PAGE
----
Relationships - dealing with conflict
Written by listed counsellor/psychotherapist: Graeme Orr MBACP(Accred), UKRCP Reg. Ind. Counsellor
25th June, 20140 Comments
You fight with the most important people in your life because those relationships are worth fighting for; this anonymous quote is perhaps the reason that most couples have fights. Each relationship is different so the degree is different and the way that the partners handle it is different. Perhaps the key thing for every couple in a relationship is to know how to fight and to make sure that they both hear and be heard.
Often relationship counsellors will only see couples after they have exhausted all other possibilities and their relationship is in intensive care. While the relationship can usually be saved if the partners are willing to work at it, it takes time to repair the damage and recover. The moral really is that if you feel that your relationship has problems you should tackle them sooner rather than later. Usually suppressing feelings, especially in a relationship is not a good idea and they are likely to resurface at a later time when you are not prepared for the consequences.
Some degree of conflict in a relationship, as has been hinted at already is a positive sign. The partners are interested and engaged with each other. Clearly however, there is a balance to be struck here, if the intensity and the length of conflicts are threatening the stability of the relationship then some changes have to be made. It perhaps suggests deeper problems and the sooner the problem is addressed the better.
The reasons for conflict in a relationship are many and varied. While it is important to understand the events and the causes of the conflict, often they are a symptom of a deeper problem. Perhaps one of you is feeling taken for granted for example - and so honestly and openly exploring these feelings is important. Yet there is an irony here; being open enough to be honest and vulnerable to admit a need can be difficult if you are warring with your partner.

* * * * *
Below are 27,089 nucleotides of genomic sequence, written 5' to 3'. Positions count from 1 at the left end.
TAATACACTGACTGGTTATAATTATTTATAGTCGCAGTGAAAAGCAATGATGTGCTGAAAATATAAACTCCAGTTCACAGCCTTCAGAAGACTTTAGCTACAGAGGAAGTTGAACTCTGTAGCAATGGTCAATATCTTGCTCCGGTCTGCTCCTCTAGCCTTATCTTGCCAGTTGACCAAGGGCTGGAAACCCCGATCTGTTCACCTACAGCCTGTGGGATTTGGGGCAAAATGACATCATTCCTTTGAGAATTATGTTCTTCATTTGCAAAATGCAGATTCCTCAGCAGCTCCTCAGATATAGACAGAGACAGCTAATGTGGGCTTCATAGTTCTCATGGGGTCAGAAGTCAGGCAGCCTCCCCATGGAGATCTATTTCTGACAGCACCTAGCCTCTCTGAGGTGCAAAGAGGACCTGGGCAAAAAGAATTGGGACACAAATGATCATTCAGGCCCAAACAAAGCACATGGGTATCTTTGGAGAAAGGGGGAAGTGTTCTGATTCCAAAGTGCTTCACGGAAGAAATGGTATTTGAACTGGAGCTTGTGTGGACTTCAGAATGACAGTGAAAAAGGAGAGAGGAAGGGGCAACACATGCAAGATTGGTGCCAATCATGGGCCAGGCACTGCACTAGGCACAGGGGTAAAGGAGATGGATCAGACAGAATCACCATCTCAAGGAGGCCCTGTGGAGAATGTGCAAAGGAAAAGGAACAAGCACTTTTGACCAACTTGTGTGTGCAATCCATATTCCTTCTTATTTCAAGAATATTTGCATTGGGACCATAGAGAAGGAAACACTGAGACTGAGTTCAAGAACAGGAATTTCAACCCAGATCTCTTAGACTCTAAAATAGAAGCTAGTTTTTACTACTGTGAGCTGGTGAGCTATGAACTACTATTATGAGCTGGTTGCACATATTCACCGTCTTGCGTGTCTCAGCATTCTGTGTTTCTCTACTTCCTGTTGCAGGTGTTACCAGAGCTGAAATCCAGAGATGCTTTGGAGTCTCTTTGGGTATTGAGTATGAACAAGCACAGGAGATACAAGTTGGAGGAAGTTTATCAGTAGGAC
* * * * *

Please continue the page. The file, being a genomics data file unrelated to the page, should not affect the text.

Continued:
Being prepared to listen to your partner is the key. It is important to realise that listening in this context means more than hearing the words and understanding their meaning. It means showing that you understand what is being said to you and taking cognisance of them in your responses. Finding out how your partner feels about life in the relationship can be key to making the relationship work. Often how you think they feel in the relationship and how they actually feel can be poles apart. The only way to know for sure is to talk openly, honestly and listen.
Earlier we looked at couples going to counsellors, and the advantage of such an approach is to have someone set out a framework and offer a perspective on your interactions that you are perhaps unable to get on your own. It can be difficult to simply change on your own because almost inevitably there will be difficult blocks to overcome and you may need help if you find yourself at loggerheads with your partner, so do consider professional help early on.
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